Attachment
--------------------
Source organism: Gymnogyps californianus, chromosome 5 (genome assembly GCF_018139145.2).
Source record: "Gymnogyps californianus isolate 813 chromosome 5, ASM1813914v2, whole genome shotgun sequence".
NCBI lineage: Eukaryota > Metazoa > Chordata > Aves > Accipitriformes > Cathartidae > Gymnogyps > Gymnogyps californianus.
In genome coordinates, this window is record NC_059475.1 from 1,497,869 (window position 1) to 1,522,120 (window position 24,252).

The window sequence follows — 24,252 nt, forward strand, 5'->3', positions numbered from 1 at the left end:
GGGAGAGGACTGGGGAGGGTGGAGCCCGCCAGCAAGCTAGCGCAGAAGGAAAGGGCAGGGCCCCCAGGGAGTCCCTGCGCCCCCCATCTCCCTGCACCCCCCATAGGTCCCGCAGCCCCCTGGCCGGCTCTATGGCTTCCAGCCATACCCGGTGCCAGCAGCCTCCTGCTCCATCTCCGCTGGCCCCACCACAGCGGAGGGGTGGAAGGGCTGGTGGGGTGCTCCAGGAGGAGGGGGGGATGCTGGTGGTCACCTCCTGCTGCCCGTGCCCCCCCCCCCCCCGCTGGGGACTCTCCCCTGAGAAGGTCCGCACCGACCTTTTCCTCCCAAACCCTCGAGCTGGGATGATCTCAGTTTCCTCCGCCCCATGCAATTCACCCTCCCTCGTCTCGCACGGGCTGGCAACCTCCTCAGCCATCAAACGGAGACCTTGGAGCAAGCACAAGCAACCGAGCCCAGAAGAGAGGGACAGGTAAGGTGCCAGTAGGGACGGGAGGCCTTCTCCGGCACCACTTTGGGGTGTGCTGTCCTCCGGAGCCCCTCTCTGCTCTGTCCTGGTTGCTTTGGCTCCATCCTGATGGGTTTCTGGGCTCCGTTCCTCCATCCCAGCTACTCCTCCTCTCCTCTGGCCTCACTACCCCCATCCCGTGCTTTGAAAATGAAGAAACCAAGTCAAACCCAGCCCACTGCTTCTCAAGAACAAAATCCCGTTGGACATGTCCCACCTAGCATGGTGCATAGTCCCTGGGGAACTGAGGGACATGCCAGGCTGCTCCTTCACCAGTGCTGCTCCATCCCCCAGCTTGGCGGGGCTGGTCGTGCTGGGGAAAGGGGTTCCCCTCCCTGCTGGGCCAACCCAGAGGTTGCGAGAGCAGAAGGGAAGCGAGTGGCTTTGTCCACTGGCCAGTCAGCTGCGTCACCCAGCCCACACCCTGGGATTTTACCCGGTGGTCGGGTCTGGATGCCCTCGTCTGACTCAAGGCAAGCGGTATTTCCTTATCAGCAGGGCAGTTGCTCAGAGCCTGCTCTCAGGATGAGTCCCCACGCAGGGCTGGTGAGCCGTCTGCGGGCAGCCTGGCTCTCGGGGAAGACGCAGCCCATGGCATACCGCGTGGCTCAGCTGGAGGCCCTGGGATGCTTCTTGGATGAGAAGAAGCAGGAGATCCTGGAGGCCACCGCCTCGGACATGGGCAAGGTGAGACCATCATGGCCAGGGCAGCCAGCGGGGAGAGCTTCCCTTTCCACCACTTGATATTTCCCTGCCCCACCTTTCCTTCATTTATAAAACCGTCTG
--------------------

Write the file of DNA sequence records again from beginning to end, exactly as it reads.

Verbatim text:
Source organism: Gymnogyps californianus, chromosome 5 (genome assembly GCF_018139145.2).
Source record: "Gymnogyps californianus isolate 813 chromosome 5, ASM1813914v2, whole genome shotgun sequence".
NCBI lineage: Eukaryota > Metazoa > Chordata > Aves > Accipitriformes > Cathartidae > Gymnogyps > Gymnogyps californianus.
In genome coordinates, this window is record NC_059475.1 from 1,497,869 (window position 1) to 1,522,120 (window position 24,252).

The window sequence follows — 24,252 nt, forward strand, 5'->3', positions numbered from 1 at the left end:
GGGAGAGGACTGGGGAGGGTGGAGCCCGCCAGCAAGCTAGCGCAGAAGGAAAGGGCAGGGCCCCCAGGGAGTCCCTGCGCCCCCCATCTCCCTGCACCCCCCATAGGTCCCGCAGCCCCCTGGCCGGCTCTATGGCTTCCAGCCATACCCGGTGCCAGCAGCCTCCTGCTCCATCTCCGCTGGCCCCACCACAGCGGAGGGGTGGAAGGGCTGGTGGGGTGCTCCAGGAGGAGGGGGGGATGCTGGTGGTCACCTCCTGCTGCCCGTGCCCCCCCCCCCCCCGCTGGGGACTCTCCCCTGAGAAGGTCCGCACCGACCTTTTCCTCCCAAACCCTCGAGCTGGGATGATCTCAGTTTCCTCCGCCCCATGCAATTCACCCTCCCTCGTCTCGCACGGGCTGGCAACCTCCTCAGCCATCAAACGGAGACCTTGGAGCAAGCACAAGCAACCGAGCCCAGAAGAGAGGGACAGGTAAGGTGCCAGTAGGGACGGGAGGCCTTCTCCGGCACCACTTTGGGGTGTGCTGTCCTCCGGAGCCCCTCTCTGCTCTGTCCTGGTTGCTTTGGCTCCATCCTGATGGGTTTCTGGGCTCCGTTCCTCCATCCCAGCTACTCCTCCTCTCCTCTGGCCTCACTACCCCCATCCCGTGCTTTGAAAATGAAGAAACCAAGTCAAACCCAGCCCACTGCTTCTCAAGAACAAAATCCCGTTGGACATGTCCCACCTAGCATGGTGCATAGTCCCTGGGGAACTGAGGGACATGCCAGGCTGCTCCTTCACCAGTGCTGCTCCATCCCCCAGCTTGGCGGGGCTGGTCGTGCTGGGGAAAGGGGTTCCCCTCCCTGCTGGGCCAACCCAGAGGTTGCGAGAGCAGAAGGGAAGCGAGTGGCTTTGTCCACTGGCCAGTCAGCTGCGTCACCCAGCCCACACCCTGGGATTTTACCCGGTGGTCGGGTCTGGATGCCCTCGTCTGACTCAAGGCAAGCGGTATTTCCTTATCAGCAGGGCAGTTGCTCAGAGCCTGCTCTCAGGATGAGTCCCCACGCAGGGCTGGTGAGCCGTCTGCGGGCAGCCTGGCTCTCGGGGAAGACGCAGCCCATGGCATACCGCGTGGCTCAGCTGGAGGCCCTGGGATGCTTCTTGGATGAGAAGAAGCAGGAGATCCTGGAGGCCACCGCCTCGGACATGGGCAAGGTGAGACCATCATGGCCAGGGCAGCCAGCGGGGAGAGCTTCCCTTTCCACCACTTGATATTTCCCTGCCCCACCTTTCCTTCATTTATAAAACCGTCTG